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ARANYA LOW COST HOUSING

LOCATION:

DESIGN FEATURES:

The site is located 6 km north of Indore city. The city I


suitable in terms of linkages to the city and employment
areas.
There are large pockets of existing and proposed
industrial areas within a range of 2km radius from the site.
The site is approached by the Bombay-Delhi highway on
the east

Innovative cost effective infrastructure design and


incremental house growth with freedom in building has
resulted into humane, manageable, user friendly and
visually pleasing environment.
Technological aspects were integrated with designing as an
element. The service slot between houses for sewerage
network became a successful cluster open space, play area
and a visual pause breaking the linear mass of houses.

INTENT OF STUDY:
To study the site planning to evolve a low income
housing.
To study the designing of dwelling units for low income
projects.
To understand the use of locally available material for the
construction.

PROJECT DETAILS

Site: 6 Kilometers north of Indore city.


Client: Indore Development Authority, Indore
Architects: Vastu-Shilpa Foundation; B. V. Doshi
Planner: Himanshu, H. Parikh
Engineers: Muktirajsinhji Chauhan
Consultant Engineers: V.D. Joshi, S.L. Shah,
Land area: 220 acres (total)
Phase I: 100 hectares
Number of plots: 6500
Population (projected): 40,000 (initial)

Hierarchy of green spaces

A typical housing cluster

Site location

CONCEPT:

The project was conceptualized to be a pioneer in site


and service project.
With the indigenous factors in mind a masterplan was
prepared with the integration of built and unbuilt spaces;
hierarchy and distribution of roads spaces and amenities.
Cross subsidization through income mix and
incrementally growing house over a service plot project
has been the highlight of this project

At the community/ street level, the aim was to produce a


design linking the scale of the built form and the human
scale by incorporating a street life with plugged cluster
houses, sympathetic and aesthetically complimenting
each other and a socio cultural life of community
interaction of families in the otta (outdoor platform).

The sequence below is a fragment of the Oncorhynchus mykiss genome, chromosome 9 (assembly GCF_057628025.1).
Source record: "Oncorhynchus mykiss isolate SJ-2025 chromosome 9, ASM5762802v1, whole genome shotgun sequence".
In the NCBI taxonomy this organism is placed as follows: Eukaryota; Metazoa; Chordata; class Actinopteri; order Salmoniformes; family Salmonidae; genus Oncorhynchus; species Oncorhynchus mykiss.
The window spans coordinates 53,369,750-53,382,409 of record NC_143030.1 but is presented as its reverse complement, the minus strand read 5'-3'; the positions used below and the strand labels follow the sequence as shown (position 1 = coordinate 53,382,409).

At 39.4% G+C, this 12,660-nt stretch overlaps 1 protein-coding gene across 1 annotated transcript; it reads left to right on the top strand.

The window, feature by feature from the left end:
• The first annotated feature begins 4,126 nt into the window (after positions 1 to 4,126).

An important feature of the Indian home, at the service
space between house, community spaces and the cul-desac.
The street corner spaces are formed by the alternating
arrangement of the road, the green space, and the
pedestrian pathway

persons 65,000 (final)

Planning: 1982

OBJECTIVES:

To improve and upgrade the existing slum area.


To provide serviced sites for new housing development
projects instead of building complete houses
To provide 6,500 residential plots ranging in size from
35m2 for EWS to 475m2 for high income groups

Plan showing varied houses with


backyard(open private spaces)

Stages Of Development

PLANNING:

An array of available options from, one room to more


spacious houses, emphasize a sense of family and
A net planning area of 85 hectares was laid out in six
neighborhood while driving to encourage adaptation and
sectors that converge on a central spine known as Central
personalization according to individual needs and resources.
Business District.

SPACE USE

pedestrian
25%

open space
8%
Other
15%

residential
60%

commercial
facility
7%

Site divided into 6 sectors


Whole planning is based on the requirements of the
Division of spaces
users.
Road network hierarchy; its segregation from pedestrian
Owners were free to use any material for their house
pathways; open space hierarchy from service slots
construction and decorations; brick, stone and cement
between 4 houses to group spaces between 40 houses to
are all available locally.
sectoral green for 1000 families and provision of
amenities and social infrastructure within walking
distances makes the project user friendly.
The project comprises of 7,000 housing units in various
Vehicular access in the form of rectilinear and formal road
income categories but predominantly EWS and all the
in the hierarchy of 4.5 mts wide to 15 mts wide road draw
the vehicles outwardly.
necessary social, welfare, economic and infrastructure
Pedestrian access in the form of informal interlinked open
amenities are included.
spaces draws people inwardly.
The site plan integrates a variety of the income groups.
This achieves a clear and safe segregation of vehicular and
The poorest are located in the middle of each sector;
pedestrian movements.
higher income plots are along the periphery and the
central spine of the settlement.

CIRCULATION NETWORK:

EWS- 65%
LIG- 11%
MIG- 14%
HIG- 9%

Distribution of plots according to income groups

Accessibility

SERVICES:

SITE AND SERVICE APPROACH


Cost-effective
Progressive development of facilities.
Houses built by the people themselves to suit their needs.
Each family provided with a plot having a water tank,
Vehicular roads
sewerage connection, paved access with street lighting,
storm water drainage
Service cores - key to this site and service scheme.
- nuclei around which houses were built.
Houses were clustered in groups of 10.
Septic tank provided for every 2 clusters.
Water drawn from 3 local reservoirs.
To economize, 20 toilets are connected to 1 manhole.
Informal pedestrian
pathway and open spaces One service line serves four rows of houses

BASIC PLAN OF A HOUSING UNIT


A house plan included two rooms and a living area
followed by a kitchen .

Lavatory was constructed between the front extension


and the multi use courtyard at the back.

Most houses were provided with an additional access


at the back , which allowed for keeping animals, a